[comments from the author, regarding the previous letter, the one in Interstat #14]: [Mary A. S.] intimates that we writers should only use the Star Trek characters in ways that duplicate or correspond exactly to situations that have already been explored in the 79 aired episodes. And if a writer expands the characters' reactions, it is a deviation and that character is now out of character. She uses as an example a story which I write. I do not mean to expound at length about my own story (The Human Time, "Berengarla" #10), but I do think the mentioning of that particular piece illustrates a point of view common to many letters of criticism I've read in INTERSTAT. To begin with, [Ms. S] is not quite correct in retelling of the story. In actuality, Spock answers the summons from the bridge almost as soon as he hears it. Although Kirk has been trying to reach him for about 20 mins., Spock cannot hear the calls because he has turned off his inter-com himself, (The emergency is not a ship-rocking one.) Only when Kirk overrides the unit can Spock hear it to respond—which he does. The dichotomy in Spock'8 mind between Human Sensuality and Vulcan Logic is the basis for this story and his later response to Kirk's call reveals the consequences of that conflict in his relationship with Kirk. Yes, Spock is "Immersed in his sexual awakening", but not at the conscious expense of the Enterprise or his duty to James Kirk—for that would be quite out-of-character for Spock.

My reasons for writing this kind of story was to expand Spock's character beyond the 79 episodes. So maybe, folks, this story is episode #179. And that would be a lot of water under the bridge, all right. For in 79 original stories, Spock could not consciously make himself explore his own sexuality except through the influence of the spores or the Atavacron or what-have-you; but wouldn't it be a very, very sad man who could never understand that he is not only Vulcan, but also Human capable of a much greater potential than the Vulcan culture alone can give him. To be true to himself, Spock must someday go beyond the 79 aired episodes to discover his own worth as a unique individual. I, as a writer, feel compelled to help him do that—or maybe, a better way to put it, is to see that he does do it. Spock cannot be thought to be out-of-character simply because he is willing to make love to a woman when in 79 aired Star Trek episodes, he could not. Our Vulcan is not exactly "seduced" either. (A word which connotes to me a sort of mindless surrender. And I've never known Spock to be mindless.) Rather the woman is really a catalyst that sets the drama in motion. I think Spock remains true to his character because he arrives at his decision through a very painful series of questions that he asks himself concerning his own values, because he realizes that Life is an experiment (as are fanzines), that Life is a series of risks. And in this story, Spock risks and loses much to experience that other side of himself.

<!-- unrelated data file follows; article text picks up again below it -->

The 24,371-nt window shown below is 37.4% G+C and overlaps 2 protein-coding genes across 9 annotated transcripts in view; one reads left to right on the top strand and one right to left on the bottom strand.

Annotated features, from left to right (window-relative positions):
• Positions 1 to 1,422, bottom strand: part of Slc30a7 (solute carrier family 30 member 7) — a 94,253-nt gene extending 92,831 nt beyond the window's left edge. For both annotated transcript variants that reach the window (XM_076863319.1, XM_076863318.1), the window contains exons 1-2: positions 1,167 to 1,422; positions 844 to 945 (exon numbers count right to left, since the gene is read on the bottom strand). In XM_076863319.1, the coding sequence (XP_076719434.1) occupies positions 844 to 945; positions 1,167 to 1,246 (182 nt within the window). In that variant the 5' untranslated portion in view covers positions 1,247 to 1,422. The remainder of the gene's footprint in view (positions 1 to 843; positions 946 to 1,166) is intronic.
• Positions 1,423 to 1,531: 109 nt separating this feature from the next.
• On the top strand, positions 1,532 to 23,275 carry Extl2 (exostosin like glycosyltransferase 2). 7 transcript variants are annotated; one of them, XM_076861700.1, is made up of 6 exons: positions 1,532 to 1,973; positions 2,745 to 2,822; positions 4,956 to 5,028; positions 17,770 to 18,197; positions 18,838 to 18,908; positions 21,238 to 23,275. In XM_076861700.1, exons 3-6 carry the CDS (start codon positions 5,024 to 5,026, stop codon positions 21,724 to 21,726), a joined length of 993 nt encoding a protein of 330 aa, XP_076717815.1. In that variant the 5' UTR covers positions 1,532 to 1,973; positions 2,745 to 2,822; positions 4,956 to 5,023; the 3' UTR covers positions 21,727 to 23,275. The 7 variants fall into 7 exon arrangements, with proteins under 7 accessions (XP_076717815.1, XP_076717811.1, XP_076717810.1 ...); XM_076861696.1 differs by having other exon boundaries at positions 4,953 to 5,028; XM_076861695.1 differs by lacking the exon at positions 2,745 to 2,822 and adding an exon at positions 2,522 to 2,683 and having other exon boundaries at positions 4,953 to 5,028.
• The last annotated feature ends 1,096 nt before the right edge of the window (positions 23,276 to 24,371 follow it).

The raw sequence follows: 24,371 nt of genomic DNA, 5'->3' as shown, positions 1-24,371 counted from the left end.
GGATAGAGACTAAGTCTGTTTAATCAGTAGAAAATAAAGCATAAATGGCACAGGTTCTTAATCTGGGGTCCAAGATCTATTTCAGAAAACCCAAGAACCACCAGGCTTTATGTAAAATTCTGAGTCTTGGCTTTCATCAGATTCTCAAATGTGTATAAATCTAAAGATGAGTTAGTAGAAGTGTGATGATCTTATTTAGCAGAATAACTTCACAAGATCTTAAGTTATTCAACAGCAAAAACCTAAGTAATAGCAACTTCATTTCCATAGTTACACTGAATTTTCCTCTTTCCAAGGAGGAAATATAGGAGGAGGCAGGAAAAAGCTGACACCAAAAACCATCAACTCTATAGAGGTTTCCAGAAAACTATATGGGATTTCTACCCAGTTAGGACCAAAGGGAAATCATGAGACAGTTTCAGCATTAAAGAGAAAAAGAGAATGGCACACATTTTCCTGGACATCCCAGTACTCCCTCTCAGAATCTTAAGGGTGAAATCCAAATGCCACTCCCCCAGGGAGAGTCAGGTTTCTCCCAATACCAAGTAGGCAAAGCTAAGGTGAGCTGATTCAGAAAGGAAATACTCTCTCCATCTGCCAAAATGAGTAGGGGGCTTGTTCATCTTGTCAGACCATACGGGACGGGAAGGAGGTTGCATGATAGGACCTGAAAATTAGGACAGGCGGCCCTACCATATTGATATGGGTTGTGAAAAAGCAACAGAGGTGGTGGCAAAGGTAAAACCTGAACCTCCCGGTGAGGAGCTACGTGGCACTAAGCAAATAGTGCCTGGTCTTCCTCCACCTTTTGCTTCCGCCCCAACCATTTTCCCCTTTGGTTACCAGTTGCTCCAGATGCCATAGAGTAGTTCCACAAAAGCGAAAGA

Finally, it's true that writers do (cannot help but) manipulate characters. However, each writer must look into herself or himself to discover whether we manipulate on behalf of our own self-centered soapboxes or to expand our knowledge of a character and his knowledge of himself. It doesn't matter what the theme may be—each story should always be judged on its own merits, never on the theme. If we love the characters the way we say we do, we will respect them as the friends they are; if we care little for them, we will often exploit them. [6]

References

  1. from Karen Halliday's Zinedex
  2. from Menagerie #12
  3. from Scuttlebutt #2
  4. from Interstat #4
  5. a comment in Interstat #14
  6. comments by the author in Interstat #15